Focus doesn't get the respect it deserves in the business world. We hear a lot about motivation, stress, emotions, leadership, and team culture, but not much attention is paid to the role that focus plays in your ability to be productive. Well, I'm here to change all that.
For the first time in my life I can do whatever I want to do, yet I sometimes find myself wishing the hours of the day would move faster. I am filled with self-doubt about my ability to do something meaningful. I do not think I am alone in thinking these things.
It would be great to go cold turkey, but the reality is most of us are going to continue grabbing for our devices. But at least we can be somewhat intentional. Think of these like a nicotine patch. You're not giving up your drug. You're weaning yourself off it with a different delivery system.
If we really want to stop the drama pattern and get off the triangle, we should take some time to be alone and really, deal with our feelings and the anxiety they provoke. Shining the light of awareness inside of our emotions can bring us far more peace than being engaged in drama.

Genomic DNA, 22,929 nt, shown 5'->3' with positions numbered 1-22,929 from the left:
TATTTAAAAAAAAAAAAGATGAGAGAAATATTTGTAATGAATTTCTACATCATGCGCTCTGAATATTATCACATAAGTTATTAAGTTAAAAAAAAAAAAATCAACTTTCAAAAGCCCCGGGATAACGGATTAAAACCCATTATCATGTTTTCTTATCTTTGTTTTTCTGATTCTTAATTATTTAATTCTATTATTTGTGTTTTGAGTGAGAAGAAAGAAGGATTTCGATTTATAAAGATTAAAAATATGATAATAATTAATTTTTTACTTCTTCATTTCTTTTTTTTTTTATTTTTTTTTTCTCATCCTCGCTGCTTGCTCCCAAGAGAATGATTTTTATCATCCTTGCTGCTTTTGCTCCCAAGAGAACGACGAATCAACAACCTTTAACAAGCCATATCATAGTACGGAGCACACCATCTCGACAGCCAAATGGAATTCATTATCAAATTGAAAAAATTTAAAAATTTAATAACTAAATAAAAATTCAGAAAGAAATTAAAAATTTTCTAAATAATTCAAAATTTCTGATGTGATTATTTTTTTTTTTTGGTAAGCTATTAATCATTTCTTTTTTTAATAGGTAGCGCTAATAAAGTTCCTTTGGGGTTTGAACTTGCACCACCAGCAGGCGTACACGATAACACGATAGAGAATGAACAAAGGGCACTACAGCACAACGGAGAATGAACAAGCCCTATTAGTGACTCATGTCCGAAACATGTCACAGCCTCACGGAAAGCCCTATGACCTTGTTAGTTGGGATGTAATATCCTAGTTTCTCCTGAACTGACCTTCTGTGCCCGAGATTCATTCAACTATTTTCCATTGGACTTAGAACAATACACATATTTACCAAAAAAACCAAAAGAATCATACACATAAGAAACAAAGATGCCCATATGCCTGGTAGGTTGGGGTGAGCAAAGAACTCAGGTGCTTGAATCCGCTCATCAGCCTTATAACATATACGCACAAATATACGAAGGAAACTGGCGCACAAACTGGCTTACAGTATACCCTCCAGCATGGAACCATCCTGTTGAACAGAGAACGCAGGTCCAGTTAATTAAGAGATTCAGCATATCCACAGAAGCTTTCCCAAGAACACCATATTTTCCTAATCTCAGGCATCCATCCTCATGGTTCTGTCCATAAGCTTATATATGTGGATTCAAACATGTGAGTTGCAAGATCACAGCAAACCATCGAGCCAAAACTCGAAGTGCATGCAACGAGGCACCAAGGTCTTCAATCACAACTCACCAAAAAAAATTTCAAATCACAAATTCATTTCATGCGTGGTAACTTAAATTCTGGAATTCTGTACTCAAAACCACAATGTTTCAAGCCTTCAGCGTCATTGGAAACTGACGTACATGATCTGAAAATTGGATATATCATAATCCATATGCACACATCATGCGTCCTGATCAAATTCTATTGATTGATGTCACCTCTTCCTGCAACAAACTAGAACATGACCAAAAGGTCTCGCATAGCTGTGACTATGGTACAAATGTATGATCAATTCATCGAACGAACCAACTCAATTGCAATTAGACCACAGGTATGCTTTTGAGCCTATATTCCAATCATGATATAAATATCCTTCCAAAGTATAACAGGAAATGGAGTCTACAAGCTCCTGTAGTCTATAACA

Eating is only one of a thousand things to do when you're bored. If you're not hungry, you can choose to redirect your attention by making a conscious decision to focus on an activity other than eating (or thinking about eating).
We had forgotten that there isn't anything more important than taking time to restore our relationship, to reawaken and indulge our enjoyment of sensual pleasure, and to retreat into the sweet environment that supports the growth of our love and ourselves.
A week and a half ago, I told Briar we could go to get her hair trimmed. I had thought that we'd go on that first Saturday morning, but an unexpected guest, a work commitment and a sick sister kept cutting in and preventing the outing. I wanted the time alone with her. What happened?
It is important for us to realize what too much multitasking can do to our brains. Some interesting brain research from Your Brain at Work by David Rock tells us that to focus more effectively, we must retrain our mind for uninterrupted concentration.
I'm torn: I want to keep using a computer in class because I'm convinced it makes me more productive, but I don't want classmates sitting behind me to get distracted (nor do I particularly want them looking over my shoulder).
We can set timers and hide our email programs in an attempt to beat back the hordes. Or we can fill our lives with so many wonderful things that there's just not a whole lot of room left for distractions.